By James Mackintosh
Recent experience and financial lore have created the impression
that the bursting of market bubbles brings economic destruction.
But it isn't always so. The excess in today's story
stocks--electric cars, clean power and cannabis in
particular--surely poses a threat to the wealth of their
shareholders. Even if there is a wider bubble, it might not be a
catastrophe for the country.
The experience of the past few decades suggests the opposite.
Japan is still scarred by the 1980s property and stock bubble, the
dot-com bubble led to massive losses and the subprime crash created
a global crisis.
But not all bubbles are equal. The economic dangers of a stock
bubble come from people taking on debt to buy shares and from
companies overinvesting. When the bubble pops, overextended
shareholders have to cut spending or go bankrupt. Companies
suddenly faced with investors demanding a return have to lay off
workers and slash investment.
None of this is an issue for the obvious bubbles under way in
the fashionable stocks of the moment. Tesla is valued so highly it
is now the U.S.'s fifth-biggest company by market capitalization.
Even if the electric-car maker vanished tomorrow, it would have an
insignificant effect on the economy, as Tesla's operations are
tiny. It is mostly equity-financed, so its failure wouldn't start a
domino line of bank failures. And while shareholders would be hurt,
there's no reason to think that would lead to a collapse in
spending across the country.
The closest parallel is not the dot-com bubble, for all the
similarities, but the British bicycle mania of the 1890s. Bicycles
were the electric cars of their day: breakthroughs in tire and gear
technology made them into convenient and environmentally friendly
transport, albeit still expensive. Investors rushed in and stock
promoters spotted the opportunity to float any company with a
connection to the industry, mostly in Birmingham. Heavy investment
led to further breakthroughs; and, at the peak, bicycle-related
patents made up 15% of all the patents issued.
Bicycle stocks were helped by what was then the lowest yield
ever on U.K. government bonds, which encouraged further
mini-bubbles in Australian mining and breweries.
In their book "Boom and Bust," academics William Quinn and John
Turner from Queen's University, Belfast, document 671 new bicycle
companies, raising GBP27 million in 1896 alone--equivalent to 1.6%
of British gross domestic product that year. By comparison, the
fast-growing IPO alternative of SPACs raised about 0.4% of U.S. GDP
last year and are running at an annual rate of about 1.3% so far
Half the bicycle companies that joined the market failed by the
end of the decade. The speculators who held when the bubble burst
were hit by a 71% fall in bicycle stocks from their peak in just 18
The regional economy suffered when the stocks collapsed, but
Britain as a whole barely noticed, and the rest of the market
wasn't much affected.
What if today's excesses aren't just in the speculative story
stocks like Tesla, but across the market? I don't think Big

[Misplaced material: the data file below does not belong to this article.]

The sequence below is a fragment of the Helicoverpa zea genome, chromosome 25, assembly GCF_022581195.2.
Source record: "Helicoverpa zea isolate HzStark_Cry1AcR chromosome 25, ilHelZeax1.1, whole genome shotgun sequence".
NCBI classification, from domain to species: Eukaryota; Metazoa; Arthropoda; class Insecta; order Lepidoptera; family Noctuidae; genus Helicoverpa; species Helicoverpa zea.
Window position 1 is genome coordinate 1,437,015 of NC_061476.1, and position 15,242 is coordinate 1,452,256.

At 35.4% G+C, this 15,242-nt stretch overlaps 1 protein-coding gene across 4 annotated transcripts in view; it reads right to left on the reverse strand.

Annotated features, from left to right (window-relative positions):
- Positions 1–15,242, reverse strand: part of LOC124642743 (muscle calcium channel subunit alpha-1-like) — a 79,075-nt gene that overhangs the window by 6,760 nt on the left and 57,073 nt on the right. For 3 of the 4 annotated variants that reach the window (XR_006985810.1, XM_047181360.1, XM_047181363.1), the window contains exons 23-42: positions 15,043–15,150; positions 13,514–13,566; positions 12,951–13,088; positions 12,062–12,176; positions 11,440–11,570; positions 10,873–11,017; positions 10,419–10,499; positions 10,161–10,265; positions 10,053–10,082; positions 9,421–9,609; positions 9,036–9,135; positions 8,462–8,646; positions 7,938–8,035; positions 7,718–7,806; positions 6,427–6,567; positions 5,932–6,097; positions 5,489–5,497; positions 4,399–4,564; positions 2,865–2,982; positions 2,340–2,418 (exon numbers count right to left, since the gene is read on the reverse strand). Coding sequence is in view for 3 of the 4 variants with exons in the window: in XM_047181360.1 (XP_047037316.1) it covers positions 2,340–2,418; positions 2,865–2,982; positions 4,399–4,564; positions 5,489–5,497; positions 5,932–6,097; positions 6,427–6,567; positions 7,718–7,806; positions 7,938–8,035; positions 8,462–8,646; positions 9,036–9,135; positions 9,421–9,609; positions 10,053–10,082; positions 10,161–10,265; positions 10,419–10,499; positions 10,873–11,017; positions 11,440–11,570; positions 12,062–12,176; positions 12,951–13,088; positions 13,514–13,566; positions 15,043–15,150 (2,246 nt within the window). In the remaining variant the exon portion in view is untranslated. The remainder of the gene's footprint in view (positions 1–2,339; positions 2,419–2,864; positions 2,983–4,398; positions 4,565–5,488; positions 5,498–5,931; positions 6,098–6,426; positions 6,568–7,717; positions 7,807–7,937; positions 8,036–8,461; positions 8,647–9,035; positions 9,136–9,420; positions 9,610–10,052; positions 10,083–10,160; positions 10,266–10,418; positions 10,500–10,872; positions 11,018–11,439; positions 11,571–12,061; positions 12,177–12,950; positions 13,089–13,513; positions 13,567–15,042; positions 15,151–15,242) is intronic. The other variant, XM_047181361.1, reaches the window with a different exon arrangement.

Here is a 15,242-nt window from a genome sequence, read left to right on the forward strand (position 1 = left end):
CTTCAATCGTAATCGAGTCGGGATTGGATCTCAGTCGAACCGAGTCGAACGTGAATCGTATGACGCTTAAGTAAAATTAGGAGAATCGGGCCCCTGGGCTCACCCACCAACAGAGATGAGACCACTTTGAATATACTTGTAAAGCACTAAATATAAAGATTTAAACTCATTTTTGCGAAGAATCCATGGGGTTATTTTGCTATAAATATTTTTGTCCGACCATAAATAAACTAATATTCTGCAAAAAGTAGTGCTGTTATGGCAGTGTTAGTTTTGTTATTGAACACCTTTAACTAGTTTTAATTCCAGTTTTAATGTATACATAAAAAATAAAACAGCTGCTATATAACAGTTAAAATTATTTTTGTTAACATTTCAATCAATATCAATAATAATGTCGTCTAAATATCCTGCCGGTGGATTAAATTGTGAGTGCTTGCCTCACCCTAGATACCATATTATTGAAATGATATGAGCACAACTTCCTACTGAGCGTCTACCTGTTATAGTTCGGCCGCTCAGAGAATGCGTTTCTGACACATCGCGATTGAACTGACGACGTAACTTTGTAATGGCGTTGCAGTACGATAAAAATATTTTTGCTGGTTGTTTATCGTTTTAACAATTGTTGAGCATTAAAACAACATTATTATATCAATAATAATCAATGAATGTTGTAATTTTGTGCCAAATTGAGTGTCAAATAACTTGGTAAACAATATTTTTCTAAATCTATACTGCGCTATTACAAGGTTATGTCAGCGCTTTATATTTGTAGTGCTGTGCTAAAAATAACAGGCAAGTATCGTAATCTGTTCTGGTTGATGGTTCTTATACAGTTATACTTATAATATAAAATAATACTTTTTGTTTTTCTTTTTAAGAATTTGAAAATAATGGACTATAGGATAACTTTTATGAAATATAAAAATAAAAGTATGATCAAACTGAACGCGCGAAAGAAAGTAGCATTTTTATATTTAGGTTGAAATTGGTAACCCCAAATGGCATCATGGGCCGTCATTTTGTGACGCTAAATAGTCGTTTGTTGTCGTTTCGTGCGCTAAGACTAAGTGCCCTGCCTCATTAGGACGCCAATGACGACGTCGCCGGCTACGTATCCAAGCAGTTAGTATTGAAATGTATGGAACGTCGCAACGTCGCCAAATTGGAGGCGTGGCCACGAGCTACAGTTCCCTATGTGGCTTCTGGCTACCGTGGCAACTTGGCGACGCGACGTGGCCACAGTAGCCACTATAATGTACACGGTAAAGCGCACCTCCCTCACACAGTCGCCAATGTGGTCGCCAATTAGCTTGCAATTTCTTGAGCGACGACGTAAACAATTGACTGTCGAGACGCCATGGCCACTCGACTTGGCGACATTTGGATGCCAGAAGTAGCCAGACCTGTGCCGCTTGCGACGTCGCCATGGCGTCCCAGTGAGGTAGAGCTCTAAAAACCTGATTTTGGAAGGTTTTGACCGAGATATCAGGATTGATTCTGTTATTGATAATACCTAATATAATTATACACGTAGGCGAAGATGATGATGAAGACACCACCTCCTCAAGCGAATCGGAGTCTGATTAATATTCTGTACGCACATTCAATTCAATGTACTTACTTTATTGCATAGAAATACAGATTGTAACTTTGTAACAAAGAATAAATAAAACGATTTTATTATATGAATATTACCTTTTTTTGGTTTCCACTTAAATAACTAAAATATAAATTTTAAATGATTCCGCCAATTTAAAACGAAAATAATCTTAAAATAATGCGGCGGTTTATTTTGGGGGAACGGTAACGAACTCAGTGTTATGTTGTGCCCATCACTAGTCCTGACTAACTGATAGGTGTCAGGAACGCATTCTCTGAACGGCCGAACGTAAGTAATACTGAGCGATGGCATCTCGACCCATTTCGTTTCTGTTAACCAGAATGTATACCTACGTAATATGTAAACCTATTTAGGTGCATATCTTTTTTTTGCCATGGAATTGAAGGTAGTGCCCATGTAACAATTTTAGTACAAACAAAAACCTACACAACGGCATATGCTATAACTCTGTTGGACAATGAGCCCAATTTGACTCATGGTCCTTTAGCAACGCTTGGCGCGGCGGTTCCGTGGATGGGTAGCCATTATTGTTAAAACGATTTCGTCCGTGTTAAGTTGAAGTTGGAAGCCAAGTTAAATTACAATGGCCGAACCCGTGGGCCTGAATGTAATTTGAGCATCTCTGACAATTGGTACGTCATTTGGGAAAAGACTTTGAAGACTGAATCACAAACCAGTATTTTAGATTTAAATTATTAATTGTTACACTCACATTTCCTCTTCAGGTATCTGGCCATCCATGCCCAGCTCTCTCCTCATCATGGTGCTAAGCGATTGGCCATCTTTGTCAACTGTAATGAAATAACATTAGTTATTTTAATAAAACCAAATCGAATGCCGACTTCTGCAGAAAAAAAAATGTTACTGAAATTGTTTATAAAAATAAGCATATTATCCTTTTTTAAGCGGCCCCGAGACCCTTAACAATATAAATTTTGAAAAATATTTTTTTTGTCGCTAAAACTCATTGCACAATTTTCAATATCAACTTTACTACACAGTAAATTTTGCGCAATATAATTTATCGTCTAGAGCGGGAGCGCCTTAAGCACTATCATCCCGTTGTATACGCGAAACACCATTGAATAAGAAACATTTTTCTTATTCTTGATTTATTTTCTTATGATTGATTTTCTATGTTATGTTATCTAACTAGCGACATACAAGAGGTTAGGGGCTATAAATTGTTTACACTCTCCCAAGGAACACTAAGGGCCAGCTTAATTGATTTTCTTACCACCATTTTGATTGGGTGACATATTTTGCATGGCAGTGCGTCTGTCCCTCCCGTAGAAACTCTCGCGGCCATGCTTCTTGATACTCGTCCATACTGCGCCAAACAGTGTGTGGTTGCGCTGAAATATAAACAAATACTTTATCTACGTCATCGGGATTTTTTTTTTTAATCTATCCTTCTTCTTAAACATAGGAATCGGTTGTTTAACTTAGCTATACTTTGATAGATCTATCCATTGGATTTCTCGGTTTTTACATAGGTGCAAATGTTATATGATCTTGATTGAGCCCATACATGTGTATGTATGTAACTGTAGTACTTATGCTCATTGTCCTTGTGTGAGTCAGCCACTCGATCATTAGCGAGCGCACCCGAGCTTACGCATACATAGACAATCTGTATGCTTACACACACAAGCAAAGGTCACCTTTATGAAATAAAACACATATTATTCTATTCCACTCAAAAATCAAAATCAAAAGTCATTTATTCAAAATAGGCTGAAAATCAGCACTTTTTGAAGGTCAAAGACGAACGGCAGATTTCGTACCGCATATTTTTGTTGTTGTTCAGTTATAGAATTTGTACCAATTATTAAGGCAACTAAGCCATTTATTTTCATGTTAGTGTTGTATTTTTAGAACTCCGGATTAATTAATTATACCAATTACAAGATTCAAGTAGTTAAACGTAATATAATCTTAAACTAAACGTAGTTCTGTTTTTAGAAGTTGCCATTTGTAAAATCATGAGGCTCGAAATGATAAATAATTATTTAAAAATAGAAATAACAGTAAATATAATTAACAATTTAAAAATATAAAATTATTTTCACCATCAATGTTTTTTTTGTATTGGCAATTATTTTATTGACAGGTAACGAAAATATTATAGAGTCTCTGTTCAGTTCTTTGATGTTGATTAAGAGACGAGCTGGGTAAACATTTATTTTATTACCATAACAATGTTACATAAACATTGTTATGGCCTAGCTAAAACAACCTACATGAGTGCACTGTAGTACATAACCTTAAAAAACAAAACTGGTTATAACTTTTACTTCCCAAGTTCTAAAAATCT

Tech--including Apple, Amazon, Microsoft and Facebook--is a bubble,
because high valuations can be broadly justified by very low
Treasury yields. But if I'm wrong and shares in the highly valued
technology and associated sectors did crash, it probably wouldn't
be that bad.
Sure, investors--that's you and me--would lose money. But with a
few exceptions these companies aren't borrowing or issuing new
stock to fund new investments, and their investors aren't all that
leveraged. If Apple's share price halved, it would make no
difference to the underlying business. That is different from the
dot-coms, which were forced to slash spending when the market
crashed, and they lost the ability to issue expensive new
"The historical lesson is that stock market crashes don't really
cause that much damage," Mr. Quinn says. "Bubbles funded by banks
were the really really destructive ones."
Black Monday in 1987 is a classic example: harrowing for
shareholders, but irrelevant to the economy.
Of course, we shouldn't be too confident that everything will be
fine. So let's go through the risks.
Unlike past episodes, the Federal Reserve can't help out so
easily now. Rates are already on the floor. After the broader
market fell six months after the dot-com bubble burst the Fed
rapidly cut rates from 6.5% to 1.75%, and eventually 1%, helping
protect the economy from the market decline.
Corporate debt is also exceptionally high. Weaker companies have
borrowed to survive the pandemic lockdowns, while stronger
companies have borrowed to buy back stock. Lower rates mean debt is
more affordable than ever before, but if markets lose confidence it
could be harder and more expensive to refinance.
Big falls in stocks can feed through to the economy by making
people feel poorer--and so spend less.
Finally, sentiment is vital. Most workers wouldn't be affected
directly by a big fall in stocks, because relatively few people own
shares, even after last year's boom in trading. But with stock
prices closely followed in the media and by companies, a crash
could create a mood of national gloom, with knock-on effects on
corporate and consumer confidence that in turn hit spending.
I'm not too worried about these risks because I think there's
only a relatively small set of bubble stocks, and they can burst
without serious damage. If I'm wrong and it turns out there's a
bigger bubble--after all, almost everything is very expensive
compared with the past--then I would be more worried. But the
economy would probably still be fine, and surely better off than
when banks were financing a housing bubble.
Write to James Mackintosh at James.Mackintosh@wsj.com
(END) Dow Jones Newswires
February 13, 2021 10:04 ET (15:04 GMT)
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